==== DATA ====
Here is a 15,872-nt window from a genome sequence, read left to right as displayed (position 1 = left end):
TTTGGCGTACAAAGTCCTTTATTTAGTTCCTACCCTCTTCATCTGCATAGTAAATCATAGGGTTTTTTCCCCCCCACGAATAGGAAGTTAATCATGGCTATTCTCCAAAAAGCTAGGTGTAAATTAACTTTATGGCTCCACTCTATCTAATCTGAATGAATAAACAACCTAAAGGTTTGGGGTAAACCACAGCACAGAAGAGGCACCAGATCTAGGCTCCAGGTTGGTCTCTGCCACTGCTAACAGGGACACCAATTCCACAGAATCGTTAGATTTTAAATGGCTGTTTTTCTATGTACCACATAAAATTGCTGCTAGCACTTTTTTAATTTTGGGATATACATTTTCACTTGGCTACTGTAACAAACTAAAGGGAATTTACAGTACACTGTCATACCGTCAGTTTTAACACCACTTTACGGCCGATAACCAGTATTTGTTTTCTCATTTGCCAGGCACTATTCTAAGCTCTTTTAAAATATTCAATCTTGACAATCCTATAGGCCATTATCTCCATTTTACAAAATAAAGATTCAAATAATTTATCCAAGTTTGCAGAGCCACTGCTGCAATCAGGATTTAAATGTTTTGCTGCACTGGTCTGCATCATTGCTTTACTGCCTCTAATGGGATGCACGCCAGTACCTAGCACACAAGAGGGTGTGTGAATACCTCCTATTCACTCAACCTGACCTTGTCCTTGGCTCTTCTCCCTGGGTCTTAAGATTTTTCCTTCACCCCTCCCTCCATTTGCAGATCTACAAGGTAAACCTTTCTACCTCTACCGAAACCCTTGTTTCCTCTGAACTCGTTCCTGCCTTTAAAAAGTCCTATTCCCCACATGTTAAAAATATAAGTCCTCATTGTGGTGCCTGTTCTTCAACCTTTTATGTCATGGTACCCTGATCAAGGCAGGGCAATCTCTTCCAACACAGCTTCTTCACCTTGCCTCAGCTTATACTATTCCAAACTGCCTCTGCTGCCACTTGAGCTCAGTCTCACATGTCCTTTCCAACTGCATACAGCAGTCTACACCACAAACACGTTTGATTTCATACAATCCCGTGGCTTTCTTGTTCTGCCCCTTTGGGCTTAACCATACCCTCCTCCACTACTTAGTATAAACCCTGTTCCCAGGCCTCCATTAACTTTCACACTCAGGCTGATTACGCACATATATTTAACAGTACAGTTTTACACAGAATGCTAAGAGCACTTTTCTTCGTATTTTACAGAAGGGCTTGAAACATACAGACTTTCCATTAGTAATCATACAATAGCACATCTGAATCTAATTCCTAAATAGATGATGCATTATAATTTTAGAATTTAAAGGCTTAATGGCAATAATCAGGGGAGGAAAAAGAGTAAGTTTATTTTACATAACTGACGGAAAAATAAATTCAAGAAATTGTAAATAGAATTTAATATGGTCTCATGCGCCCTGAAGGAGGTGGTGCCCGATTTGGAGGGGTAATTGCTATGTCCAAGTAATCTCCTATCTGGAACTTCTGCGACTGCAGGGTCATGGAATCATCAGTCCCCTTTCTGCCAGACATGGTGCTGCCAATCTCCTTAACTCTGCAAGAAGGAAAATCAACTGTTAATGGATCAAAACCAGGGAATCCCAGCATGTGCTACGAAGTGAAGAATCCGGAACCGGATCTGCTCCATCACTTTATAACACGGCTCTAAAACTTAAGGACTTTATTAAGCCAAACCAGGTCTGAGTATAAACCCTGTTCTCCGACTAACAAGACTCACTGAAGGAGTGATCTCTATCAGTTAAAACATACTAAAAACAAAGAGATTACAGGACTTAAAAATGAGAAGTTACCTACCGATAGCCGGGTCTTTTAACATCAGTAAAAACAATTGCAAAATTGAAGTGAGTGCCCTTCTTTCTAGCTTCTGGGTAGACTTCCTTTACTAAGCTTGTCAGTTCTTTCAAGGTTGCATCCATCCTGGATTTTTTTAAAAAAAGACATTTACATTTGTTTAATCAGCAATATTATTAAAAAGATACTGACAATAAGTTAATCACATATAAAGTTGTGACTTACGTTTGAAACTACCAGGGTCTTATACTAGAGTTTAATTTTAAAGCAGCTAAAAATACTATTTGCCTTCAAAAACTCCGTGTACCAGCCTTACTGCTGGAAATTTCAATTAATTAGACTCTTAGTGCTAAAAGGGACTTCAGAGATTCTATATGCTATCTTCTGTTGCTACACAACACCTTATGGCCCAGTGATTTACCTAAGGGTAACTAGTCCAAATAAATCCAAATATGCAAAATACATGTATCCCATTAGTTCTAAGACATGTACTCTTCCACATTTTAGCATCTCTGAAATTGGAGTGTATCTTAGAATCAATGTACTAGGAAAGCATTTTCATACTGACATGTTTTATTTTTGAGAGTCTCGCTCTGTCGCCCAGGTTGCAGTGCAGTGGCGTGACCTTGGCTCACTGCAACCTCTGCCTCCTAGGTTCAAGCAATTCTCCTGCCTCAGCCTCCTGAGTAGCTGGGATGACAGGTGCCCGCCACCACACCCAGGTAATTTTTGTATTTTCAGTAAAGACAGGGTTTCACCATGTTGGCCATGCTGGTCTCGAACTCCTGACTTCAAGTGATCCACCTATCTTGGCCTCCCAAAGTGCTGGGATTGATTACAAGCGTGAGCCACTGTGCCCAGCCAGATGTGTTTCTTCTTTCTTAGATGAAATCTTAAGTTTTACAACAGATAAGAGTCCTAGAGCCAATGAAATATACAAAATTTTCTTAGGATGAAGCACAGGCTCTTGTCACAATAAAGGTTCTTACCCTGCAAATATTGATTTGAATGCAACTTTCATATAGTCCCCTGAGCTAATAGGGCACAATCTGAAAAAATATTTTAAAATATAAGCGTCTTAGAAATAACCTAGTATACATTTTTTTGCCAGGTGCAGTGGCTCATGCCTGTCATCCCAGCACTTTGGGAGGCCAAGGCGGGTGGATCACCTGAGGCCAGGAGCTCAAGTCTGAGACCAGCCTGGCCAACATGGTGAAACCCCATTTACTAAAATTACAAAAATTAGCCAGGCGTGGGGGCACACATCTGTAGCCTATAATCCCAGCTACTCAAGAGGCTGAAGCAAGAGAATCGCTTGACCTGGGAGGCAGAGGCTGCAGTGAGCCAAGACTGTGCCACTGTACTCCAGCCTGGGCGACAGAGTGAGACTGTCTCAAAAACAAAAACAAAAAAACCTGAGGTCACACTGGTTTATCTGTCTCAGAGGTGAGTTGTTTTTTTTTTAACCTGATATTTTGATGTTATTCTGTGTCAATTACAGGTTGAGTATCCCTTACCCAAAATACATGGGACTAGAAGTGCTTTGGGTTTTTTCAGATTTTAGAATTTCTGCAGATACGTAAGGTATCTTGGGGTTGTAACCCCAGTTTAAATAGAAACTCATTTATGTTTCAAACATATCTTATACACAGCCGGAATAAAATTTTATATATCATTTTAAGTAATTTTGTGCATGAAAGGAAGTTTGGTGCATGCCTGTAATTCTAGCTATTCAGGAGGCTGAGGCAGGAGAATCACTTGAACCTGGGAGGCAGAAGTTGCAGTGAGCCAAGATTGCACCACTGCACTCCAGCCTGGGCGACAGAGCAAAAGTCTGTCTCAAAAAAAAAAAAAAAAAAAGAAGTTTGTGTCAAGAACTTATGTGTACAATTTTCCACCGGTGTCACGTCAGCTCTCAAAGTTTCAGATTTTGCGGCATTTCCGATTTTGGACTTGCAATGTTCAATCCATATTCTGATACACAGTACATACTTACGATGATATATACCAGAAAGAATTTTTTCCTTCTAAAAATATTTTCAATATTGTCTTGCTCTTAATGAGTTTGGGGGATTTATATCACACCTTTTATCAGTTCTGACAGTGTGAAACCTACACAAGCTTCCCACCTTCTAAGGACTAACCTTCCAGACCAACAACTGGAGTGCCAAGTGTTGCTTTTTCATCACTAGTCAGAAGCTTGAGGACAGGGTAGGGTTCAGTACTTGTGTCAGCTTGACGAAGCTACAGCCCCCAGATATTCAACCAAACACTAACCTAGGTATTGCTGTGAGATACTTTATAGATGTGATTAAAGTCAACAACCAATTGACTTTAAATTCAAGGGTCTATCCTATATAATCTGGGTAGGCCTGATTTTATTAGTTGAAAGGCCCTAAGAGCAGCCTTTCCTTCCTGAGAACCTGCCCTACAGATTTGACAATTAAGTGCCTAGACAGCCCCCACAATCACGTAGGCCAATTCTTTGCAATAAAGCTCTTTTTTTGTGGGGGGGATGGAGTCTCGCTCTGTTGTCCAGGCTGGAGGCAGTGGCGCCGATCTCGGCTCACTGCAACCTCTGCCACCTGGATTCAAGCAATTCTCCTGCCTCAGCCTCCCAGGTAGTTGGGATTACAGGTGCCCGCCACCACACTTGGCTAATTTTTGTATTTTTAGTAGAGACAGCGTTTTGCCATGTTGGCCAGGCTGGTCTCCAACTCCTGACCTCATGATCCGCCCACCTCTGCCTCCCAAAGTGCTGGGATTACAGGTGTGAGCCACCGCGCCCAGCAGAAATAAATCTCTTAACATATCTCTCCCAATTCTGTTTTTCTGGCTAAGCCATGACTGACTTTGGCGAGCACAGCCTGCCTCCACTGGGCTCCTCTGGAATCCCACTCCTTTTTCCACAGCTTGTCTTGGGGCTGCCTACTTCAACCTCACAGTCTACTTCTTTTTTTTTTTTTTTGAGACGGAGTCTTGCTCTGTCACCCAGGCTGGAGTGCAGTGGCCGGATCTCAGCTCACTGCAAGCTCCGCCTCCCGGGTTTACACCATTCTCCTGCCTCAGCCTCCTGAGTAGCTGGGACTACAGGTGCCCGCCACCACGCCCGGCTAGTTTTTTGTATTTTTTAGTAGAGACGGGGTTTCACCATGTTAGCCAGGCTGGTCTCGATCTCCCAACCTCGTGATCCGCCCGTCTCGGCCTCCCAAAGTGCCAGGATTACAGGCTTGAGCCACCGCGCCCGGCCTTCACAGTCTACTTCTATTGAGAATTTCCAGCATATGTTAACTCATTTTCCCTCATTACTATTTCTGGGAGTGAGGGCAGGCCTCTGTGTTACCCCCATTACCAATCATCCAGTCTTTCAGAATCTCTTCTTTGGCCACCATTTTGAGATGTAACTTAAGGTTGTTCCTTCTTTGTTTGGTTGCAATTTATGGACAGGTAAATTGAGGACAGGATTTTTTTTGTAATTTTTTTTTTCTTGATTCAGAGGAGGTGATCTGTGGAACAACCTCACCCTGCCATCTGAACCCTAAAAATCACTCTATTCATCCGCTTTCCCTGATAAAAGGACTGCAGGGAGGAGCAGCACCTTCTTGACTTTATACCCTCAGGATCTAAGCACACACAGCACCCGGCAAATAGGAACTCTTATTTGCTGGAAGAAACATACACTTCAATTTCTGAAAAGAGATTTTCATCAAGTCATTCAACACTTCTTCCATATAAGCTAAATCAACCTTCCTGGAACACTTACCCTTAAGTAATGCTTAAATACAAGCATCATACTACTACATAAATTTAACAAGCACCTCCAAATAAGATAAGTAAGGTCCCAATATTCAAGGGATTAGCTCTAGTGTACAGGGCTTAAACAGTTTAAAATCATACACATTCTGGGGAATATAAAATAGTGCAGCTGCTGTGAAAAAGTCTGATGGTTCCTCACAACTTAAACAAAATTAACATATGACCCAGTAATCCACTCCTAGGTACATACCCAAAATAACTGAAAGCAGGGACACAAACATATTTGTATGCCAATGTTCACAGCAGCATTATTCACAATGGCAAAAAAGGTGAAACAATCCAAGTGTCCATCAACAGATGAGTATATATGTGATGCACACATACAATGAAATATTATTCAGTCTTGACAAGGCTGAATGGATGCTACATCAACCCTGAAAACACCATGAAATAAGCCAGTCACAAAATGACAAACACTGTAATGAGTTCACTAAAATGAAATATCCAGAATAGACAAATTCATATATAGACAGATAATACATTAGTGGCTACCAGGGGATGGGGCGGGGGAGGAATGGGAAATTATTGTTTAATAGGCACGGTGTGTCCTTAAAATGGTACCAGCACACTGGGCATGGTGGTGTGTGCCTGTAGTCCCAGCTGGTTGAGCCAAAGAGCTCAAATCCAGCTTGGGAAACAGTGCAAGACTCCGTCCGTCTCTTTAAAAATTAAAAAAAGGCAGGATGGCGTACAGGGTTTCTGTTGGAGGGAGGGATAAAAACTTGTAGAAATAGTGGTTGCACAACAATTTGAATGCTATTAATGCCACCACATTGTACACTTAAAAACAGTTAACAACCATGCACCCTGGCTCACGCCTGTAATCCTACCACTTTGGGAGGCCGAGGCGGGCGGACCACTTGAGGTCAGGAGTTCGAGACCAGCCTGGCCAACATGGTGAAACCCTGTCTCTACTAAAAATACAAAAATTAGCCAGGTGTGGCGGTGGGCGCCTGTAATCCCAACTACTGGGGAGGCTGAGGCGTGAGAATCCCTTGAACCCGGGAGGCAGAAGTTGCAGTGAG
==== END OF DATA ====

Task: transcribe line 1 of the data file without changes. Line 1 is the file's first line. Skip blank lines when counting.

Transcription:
Here is a 15,872-nt window from a genome sequence, read left to right as displayed (position 1 = left end):